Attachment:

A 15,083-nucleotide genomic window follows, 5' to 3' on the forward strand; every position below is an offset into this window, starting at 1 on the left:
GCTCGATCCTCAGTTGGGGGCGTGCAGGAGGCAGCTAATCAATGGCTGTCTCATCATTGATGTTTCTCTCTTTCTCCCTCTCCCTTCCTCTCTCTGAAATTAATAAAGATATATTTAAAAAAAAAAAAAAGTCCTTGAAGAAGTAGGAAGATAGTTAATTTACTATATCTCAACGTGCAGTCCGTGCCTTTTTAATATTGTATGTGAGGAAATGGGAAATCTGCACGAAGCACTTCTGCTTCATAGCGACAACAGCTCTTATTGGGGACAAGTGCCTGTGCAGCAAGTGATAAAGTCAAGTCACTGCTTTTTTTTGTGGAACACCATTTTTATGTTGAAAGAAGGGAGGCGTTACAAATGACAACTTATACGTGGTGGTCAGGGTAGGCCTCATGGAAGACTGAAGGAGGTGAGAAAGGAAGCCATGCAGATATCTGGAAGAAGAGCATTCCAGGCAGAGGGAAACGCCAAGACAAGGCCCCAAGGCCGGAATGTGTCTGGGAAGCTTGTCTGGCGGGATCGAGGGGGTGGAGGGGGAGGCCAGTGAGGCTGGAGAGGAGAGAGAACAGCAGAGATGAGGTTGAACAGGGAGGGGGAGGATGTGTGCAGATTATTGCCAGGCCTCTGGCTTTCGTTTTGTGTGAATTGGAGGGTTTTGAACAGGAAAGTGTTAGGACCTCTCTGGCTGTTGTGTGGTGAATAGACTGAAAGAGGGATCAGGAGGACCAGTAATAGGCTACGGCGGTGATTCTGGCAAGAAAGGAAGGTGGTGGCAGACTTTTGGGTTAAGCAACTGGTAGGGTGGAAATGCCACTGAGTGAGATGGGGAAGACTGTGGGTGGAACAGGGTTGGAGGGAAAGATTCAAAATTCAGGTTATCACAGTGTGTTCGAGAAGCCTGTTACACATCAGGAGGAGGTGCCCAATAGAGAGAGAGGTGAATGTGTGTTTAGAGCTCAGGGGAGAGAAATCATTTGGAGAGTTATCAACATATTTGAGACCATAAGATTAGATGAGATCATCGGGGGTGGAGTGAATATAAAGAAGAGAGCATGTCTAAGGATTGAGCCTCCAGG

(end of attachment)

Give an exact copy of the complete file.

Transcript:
A 15,083-nucleotide genomic window follows, 5' to 3' on the forward strand; every position below is an offset into this window, starting at 1 on the left:
GCTCGATCCTCAGTTGGGGGCGTGCAGGAGGCAGCTAATCAATGGCTGTCTCATCATTGATGTTTCTCTCTTTCTCCCTCTCCCTTCCTCTCTCTGAAATTAATAAAGATATATTTAAAAAAAAAAAAAAGTCCTTGAAGAAGTAGGAAGATAGTTAATTTACTATATCTCAACGTGCAGTCCGTGCCTTTTTAATATTGTATGTGAGGAAATGGGAAATCTGCACGAAGCACTTCTGCTTCATAGCGACAACAGCTCTTATTGGGGACAAGTGCCTGTGCAGCAAGTGATAAAGTCAAGTCACTGCTTTTTTTTGTGGAACACCATTTTTATGTTGAAAGAAGGGAGGCGTTACAAATGACAACTTATACGTGGTGGTCAGGGTAGGCCTCATGGAAGACTGAAGGAGGTGAGAAAGGAAGCCATGCAGATATCTGGAAGAAGAGCATTCCAGGCAGAGGGAAACGCCAAGACAAGGCCCCAAGGCCGGAATGTGTCTGGGAAGCTTGTCTGGCGGGATCGAGGGGGTGGAGGGGGAGGCCAGTGAGGCTGGAGAGGAGAGAGAACAGCAGAGATGAGGTTGAACAGGGAGGGGGAGGATGTGTGCAGATTATTGCCAGGCCTCTGGCTTTCGTTTTGTGTGAATTGGAGGGTTTTGAACAGGAAAGTGTTAGGACCTCTCTGGCTGTTGTGTGGTGAATAGACTGAAAGAGGGATCAGGAGGACCAGTAATAGGCTACGGCGGTGATTCTGGCAAGAAAGGAAGGTGGTGGCAGACTTTTGGGTTAAGCAACTGGTAGGGTGGAAATGCCACTGAGTGAGATGGGGAAGACTGTGGGTGGAACAGGGTTGGAGGGAAAGATTCAAAATTCAGGTTATCACAGTGTGTTCGAGAAGCCTGTTACACATCAGGAGGAGGTGCCCAATAGAGAGAGAGGTGAATGTGTGTTTAGAGCTCAGGGGAGAGAAATCATTTGGAGAGTTATCAACATATTTGAGACCATAAGATTAGATGAGATCATCGGGGGTGGAGTGAATATAAAGAAGAGAGCATGTCTAAGGATTGAGCCTCCAGG